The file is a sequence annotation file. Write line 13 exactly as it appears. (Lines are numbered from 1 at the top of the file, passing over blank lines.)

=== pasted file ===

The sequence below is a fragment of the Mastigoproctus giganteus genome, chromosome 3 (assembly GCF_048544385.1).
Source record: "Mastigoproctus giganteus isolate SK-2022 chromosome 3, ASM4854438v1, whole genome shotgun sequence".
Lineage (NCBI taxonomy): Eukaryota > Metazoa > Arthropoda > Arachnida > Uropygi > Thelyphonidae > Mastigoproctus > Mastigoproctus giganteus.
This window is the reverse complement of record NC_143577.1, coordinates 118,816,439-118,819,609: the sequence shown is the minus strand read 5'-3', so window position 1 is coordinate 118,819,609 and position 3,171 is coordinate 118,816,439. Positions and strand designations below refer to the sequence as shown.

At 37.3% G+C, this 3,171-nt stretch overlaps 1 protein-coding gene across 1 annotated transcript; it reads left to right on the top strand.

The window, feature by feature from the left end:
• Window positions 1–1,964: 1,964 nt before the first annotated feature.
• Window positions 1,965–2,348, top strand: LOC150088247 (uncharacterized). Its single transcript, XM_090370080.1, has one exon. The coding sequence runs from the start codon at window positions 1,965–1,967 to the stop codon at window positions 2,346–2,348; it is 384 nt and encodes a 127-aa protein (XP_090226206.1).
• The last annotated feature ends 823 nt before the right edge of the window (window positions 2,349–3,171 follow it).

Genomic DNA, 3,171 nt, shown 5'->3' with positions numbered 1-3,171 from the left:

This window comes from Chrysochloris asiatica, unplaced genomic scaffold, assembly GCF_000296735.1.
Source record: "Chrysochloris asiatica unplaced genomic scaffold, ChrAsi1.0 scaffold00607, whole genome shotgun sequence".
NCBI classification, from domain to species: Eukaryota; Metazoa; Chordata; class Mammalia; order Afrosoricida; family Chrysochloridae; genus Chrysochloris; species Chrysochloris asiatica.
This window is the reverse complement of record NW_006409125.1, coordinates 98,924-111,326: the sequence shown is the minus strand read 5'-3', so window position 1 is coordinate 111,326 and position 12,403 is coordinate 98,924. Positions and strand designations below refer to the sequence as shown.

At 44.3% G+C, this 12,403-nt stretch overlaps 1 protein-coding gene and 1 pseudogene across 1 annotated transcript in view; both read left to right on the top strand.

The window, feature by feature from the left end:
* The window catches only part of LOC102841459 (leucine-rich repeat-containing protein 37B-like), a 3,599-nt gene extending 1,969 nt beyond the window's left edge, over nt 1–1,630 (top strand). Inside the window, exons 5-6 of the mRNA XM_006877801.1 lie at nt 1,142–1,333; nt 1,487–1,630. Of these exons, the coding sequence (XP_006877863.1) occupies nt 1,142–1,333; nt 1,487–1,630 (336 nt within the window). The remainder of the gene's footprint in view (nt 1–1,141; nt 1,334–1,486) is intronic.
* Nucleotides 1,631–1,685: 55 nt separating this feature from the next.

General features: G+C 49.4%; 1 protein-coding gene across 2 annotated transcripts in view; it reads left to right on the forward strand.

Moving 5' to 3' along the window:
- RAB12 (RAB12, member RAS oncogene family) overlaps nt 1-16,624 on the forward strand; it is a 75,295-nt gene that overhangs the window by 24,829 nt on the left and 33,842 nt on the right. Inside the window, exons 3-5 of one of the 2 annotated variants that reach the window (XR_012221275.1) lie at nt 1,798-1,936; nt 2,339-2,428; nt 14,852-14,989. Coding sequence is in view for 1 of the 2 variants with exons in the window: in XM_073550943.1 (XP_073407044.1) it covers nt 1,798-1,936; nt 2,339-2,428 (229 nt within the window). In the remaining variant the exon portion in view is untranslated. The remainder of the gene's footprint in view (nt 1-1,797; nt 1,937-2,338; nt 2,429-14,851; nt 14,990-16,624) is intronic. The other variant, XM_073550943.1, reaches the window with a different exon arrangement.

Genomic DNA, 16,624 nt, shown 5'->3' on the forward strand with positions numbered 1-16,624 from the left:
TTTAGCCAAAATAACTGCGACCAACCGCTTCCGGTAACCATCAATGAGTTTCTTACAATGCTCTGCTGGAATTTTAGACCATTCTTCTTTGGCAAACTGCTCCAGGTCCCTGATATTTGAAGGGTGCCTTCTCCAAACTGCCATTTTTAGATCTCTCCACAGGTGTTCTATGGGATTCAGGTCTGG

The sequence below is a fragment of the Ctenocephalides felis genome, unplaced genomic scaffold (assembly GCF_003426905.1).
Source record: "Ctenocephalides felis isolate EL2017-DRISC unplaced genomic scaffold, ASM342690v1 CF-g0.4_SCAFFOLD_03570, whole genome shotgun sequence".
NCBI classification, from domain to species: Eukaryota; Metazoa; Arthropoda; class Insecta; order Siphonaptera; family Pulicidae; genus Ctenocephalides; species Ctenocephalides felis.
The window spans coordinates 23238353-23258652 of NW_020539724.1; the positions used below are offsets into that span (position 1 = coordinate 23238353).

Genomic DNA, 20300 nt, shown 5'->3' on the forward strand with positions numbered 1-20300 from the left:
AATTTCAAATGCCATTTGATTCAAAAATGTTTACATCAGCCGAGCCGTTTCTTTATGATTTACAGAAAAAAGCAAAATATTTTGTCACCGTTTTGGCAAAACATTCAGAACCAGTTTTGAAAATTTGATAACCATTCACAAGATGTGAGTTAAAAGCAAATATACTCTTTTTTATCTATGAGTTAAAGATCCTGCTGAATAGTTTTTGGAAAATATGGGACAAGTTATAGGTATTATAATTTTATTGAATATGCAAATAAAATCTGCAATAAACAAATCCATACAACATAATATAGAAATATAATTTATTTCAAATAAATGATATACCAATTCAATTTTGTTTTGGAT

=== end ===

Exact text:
NCBI classification, from domain to species: Eukaryota; Metazoa; Chordata; class Mammalia; order Afrosoricida; family Chrysochloridae; genus Chrysochloris; species Chrysochloris asiatica.